Lars von Trier to Haaretz: My Danish sense of humor did me in
Director booted out of Cannes for calling himself a Nazi, identifying with Hitler; the 55-year-old was brought up thinking he was Jewish until his mother revealed his German heritage on her deathbed.
CANNES, France - Lars von Trier, the award-winning director who was kicked out of the Cannes Film Festival for telling reporters he "understood" Hitler, was upended by his Danish sense of humor, he told Haaretz in an interview yesterday.
Von Trier caused an uproar at a press conference on Wednesday when he jokingly declared himself a Nazi. The 55-year-old was brought up thinking he was Jewish until his mother revealed his German heritage on her deathbed.
"I lived most of my life as a Jew. I wore a skullcap when I had to and laid stones on tombstones in cemeteries. My mother wasn't Jewish, but my father, or the man I thought was my father, was. But then I found out that my father wasn't my father and my real father was German," he told Haaretz.
"And instead of saying I was actually German at the news conference on Wednesday, in my characteristic haste and because I couldn't stand the man who turned out to be my biological father, despite my mother's telling me he was charming, I said with a kind of typical Danish humor that most people don't understand that I was a Nazi. But I'm not."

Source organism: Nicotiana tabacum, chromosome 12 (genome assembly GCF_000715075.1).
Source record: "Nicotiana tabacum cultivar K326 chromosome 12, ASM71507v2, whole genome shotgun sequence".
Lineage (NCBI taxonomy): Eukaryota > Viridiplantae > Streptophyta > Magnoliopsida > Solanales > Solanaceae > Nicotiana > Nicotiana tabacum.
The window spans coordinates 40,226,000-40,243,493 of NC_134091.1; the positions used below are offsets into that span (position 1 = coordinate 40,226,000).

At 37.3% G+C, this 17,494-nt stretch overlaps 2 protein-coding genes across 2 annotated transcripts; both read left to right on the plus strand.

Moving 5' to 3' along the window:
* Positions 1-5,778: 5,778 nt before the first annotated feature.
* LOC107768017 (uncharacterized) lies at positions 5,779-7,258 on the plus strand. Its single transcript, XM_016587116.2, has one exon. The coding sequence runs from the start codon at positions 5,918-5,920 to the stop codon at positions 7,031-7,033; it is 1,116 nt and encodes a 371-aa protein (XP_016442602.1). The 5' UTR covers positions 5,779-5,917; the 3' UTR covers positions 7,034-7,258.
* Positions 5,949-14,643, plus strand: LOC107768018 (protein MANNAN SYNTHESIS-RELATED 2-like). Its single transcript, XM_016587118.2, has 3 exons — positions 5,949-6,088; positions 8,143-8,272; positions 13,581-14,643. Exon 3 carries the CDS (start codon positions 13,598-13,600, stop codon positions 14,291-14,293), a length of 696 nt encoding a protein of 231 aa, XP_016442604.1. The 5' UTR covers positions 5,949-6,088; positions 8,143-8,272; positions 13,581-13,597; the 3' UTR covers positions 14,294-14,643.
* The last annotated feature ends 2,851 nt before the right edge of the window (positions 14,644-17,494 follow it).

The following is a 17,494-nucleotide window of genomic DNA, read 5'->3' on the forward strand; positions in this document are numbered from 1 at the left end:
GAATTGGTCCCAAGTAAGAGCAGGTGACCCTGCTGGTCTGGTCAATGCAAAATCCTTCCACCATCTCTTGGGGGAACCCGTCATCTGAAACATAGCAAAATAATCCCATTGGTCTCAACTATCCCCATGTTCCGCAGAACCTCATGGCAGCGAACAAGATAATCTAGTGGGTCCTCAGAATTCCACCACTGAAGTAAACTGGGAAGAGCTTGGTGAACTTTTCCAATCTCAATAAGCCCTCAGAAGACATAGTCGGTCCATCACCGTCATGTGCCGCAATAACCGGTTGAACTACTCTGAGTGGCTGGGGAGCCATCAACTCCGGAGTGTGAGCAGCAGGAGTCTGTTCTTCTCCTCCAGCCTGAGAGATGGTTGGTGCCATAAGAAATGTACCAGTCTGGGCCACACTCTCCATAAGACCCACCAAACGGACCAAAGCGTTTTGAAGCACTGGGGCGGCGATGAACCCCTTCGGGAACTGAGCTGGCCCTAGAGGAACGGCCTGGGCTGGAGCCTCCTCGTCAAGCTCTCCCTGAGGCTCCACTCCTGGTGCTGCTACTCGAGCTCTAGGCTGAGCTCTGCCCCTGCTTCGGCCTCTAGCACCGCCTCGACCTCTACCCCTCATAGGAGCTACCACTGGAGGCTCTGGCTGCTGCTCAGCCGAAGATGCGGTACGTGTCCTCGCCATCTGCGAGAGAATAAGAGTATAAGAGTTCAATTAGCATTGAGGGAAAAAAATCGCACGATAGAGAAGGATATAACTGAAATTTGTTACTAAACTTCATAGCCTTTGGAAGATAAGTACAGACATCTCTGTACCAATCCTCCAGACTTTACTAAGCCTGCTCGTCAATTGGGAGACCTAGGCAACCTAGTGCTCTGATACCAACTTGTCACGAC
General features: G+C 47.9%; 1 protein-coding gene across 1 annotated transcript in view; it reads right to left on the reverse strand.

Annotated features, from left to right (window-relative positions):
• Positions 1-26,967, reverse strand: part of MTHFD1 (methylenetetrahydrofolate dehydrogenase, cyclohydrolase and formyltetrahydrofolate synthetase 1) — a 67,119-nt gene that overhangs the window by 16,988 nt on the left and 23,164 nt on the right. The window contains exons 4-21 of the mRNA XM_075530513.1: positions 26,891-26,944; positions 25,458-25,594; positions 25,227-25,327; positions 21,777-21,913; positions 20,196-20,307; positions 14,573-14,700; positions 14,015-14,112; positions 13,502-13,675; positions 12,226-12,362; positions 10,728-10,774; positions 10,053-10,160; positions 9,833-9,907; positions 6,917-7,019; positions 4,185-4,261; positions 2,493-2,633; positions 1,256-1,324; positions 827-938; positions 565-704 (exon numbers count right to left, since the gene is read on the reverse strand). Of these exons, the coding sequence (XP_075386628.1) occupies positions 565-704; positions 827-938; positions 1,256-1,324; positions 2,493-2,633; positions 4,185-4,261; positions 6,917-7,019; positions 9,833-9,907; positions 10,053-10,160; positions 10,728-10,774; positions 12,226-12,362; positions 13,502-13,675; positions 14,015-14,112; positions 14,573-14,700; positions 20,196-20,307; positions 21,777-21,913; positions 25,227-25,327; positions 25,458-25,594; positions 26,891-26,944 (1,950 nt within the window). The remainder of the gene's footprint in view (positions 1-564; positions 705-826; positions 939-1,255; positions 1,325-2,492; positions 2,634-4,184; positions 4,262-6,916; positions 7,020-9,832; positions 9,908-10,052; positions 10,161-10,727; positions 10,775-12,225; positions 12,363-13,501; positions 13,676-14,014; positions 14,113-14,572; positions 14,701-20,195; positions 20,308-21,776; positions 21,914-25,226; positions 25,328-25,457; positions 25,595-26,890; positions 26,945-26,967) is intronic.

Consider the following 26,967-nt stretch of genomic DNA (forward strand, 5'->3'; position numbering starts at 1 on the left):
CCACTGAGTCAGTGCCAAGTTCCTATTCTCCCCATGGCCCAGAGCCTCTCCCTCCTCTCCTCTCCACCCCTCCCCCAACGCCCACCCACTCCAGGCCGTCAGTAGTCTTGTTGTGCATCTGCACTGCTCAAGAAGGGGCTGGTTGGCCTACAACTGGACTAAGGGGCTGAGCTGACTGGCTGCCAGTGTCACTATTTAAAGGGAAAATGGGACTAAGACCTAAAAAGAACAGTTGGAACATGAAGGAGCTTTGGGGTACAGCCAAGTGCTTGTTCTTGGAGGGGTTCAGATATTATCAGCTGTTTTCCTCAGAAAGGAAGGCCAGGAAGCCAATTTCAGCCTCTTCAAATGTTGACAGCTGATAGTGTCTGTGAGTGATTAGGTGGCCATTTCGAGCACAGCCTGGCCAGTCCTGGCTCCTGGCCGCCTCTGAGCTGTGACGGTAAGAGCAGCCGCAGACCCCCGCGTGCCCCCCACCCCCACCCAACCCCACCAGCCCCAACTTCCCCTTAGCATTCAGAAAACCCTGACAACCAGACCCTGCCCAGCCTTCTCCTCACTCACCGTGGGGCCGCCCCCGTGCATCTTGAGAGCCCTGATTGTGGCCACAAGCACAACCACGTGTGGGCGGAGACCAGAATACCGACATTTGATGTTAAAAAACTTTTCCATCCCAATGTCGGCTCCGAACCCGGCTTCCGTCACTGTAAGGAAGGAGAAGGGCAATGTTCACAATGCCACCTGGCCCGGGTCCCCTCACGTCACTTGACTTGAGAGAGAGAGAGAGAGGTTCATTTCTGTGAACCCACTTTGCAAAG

Von Trier's latest movie "Melancholia" is in competition in Cannes this year, and had been seen as a possible prize-winner before his remarks appeared to snuff out its chances.
"It was a stupid joke. But that's the kind of humor I use when I talk to my friends, who know me and know I'm not a Nazi. I apologize profoundly for offending people. It was not my intention. I've also offended Germans, when instead of saying 'German' I used the word 'Nazi,' as though every German is a Nazi," he said.